Orders of Architecture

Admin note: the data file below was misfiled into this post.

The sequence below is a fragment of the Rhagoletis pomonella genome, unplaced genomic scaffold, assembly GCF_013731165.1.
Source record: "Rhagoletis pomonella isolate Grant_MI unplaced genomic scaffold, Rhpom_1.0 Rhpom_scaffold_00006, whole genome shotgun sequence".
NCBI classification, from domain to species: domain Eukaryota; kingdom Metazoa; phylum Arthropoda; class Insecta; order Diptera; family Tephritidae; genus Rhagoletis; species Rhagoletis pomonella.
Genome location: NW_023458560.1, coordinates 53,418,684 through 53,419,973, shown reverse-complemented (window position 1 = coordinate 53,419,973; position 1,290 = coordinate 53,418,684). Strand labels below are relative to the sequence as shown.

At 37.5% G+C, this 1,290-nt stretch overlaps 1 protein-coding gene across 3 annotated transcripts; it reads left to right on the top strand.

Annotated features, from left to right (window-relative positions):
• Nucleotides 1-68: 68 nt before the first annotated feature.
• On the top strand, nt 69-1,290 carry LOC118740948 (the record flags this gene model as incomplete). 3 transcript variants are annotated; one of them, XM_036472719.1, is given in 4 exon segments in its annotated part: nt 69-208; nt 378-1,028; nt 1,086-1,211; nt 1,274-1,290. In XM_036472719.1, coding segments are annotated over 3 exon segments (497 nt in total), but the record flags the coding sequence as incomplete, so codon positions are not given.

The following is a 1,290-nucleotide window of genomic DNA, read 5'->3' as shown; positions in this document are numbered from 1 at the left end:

An order in architecture is a system or assemblage of parts subject to certain uniform established proportions regulated by the office which such part has to perform, so that the disposition, in a peculiar form, of the members and ornaments, and the proportion of the columns and pilasters, is called an order. There are five orders of architecture, the Doric, Ionic, Corinthian, Tuscan, and Composite--the first three being of Greek and the last two of Italian origin (see each in this work under its respective title). Considering that the orders of architecture must have constituted one of the most important subjects of contemplation to the Operative Masons of the Middle Ages, and that they afforded a fertile source for their symbolism, it is strange that so little allusion is made to them in the primitive lectures and in the earliest catechisms of the eighteenth century. In the earliest catechism extant, they are simply enumerated, and said to answer "to the base, perpendicular, diameter, circumference, and square" but no explanation is given of this reference. Nor sire they referred to in the Legend of the Craft, or in any of the Old Constitutions. Preston however, introduced them into his system of lectures, and designated the three most ancient orders--the Ionic, Doric, and Corinthian--as symbols of wisdom, strength, and beauty, and referred them to the three original Grand Masters. This symbolism has ever since been retained; and, notwithstanding the reticence of the earlier ritualists, there is abundant evidence, in the architectural remains of the Middle Ages, that it was known to the old Operative Freemasons.
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